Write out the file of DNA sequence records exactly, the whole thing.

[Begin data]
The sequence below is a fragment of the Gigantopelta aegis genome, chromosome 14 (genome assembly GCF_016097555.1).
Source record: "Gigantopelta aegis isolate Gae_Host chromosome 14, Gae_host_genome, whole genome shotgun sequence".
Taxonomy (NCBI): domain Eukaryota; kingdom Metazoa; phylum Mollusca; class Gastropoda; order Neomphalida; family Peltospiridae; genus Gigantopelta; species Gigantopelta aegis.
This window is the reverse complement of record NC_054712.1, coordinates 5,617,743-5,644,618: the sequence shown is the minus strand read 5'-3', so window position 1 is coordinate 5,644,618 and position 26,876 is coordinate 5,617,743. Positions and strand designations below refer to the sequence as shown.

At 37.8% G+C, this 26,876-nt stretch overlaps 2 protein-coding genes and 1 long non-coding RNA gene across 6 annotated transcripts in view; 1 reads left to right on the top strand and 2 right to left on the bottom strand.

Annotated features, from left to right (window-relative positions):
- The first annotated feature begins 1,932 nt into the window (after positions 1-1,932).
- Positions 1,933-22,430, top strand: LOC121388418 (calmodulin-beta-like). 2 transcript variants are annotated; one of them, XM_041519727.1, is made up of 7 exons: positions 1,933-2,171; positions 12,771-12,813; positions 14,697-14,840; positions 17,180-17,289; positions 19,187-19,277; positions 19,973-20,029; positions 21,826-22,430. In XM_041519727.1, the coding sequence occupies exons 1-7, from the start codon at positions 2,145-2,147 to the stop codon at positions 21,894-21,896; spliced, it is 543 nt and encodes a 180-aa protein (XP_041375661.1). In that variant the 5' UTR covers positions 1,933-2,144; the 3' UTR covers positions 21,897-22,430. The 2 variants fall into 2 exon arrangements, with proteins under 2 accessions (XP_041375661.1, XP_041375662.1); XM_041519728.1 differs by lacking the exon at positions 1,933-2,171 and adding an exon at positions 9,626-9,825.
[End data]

The sequence below is a fragment of the Gigantopelta aegis genome, chromosome 14 (genome assembly GCF_016097555.1).
Source record: "Gigantopelta aegis isolate Gae_Host chromosome 14, Gae_host_genome, whole genome shotgun sequence".
Taxonomy (NCBI): domain Eukaryota; kingdom Metazoa; phylum Mollusca; class Gastropoda; order Neomphalida; family Peltospiridae; genus Gigantopelta; species Gigantopelta aegis.
This window is the reverse complement of record NC_054712.1, coordinates 5,617,743-5,644,618: the sequence shown is the minus strand read 5'-3', so window position 1 is coordinate 5,644,618 and position 26,876 is coordinate 5,617,743. Positions and strand designations below refer to the sequence as shown.

At 37.8% G+C, this 26,876-nt stretch overlaps 2 protein-coding genes and 1 long non-coding RNA gene across 6 annotated transcripts in view; 1 reads left to right on the top strand and 2 right to left on the bottom strand.

Annotated features, from left to right (window-relative positions):
- The first annotated feature begins 1,932 nt into the window (after positions 1-1,932).
- Positions 1,933-22,430, top strand: LOC121388418 (calmodulin-beta-like). 2 transcript variants are annotated; one of them, XM_041519727.1, is made up of 7 exons: positions 1,933-2,171; positions 12,771-12,813; positions 14,697-14,840; positions 17,180-17,289; positions 19,187-19,277; positions 19,973-20,029; positions 21,826-22,430. In XM_041519727.1, the coding sequence occupies exons 1-7, from the start codon at positions 2,145-2,147 to the stop codon at positions 21,894-21,896; spliced, it is 543 nt and encodes a 180-aa protein (XP_041375661.1). In that variant the 5' UTR covers positions 1,933-2,144; the 3' UTR covers positions 21,897-22,430. The 2 variants fall into 2 exon arrangements, with proteins under 2 accessions (XP_041375661.1, XP_041375662.1); XM_041519728.1 differs by lacking the exon at positions 1,933-2,171 and adding an exon at positions 9,626-9,825.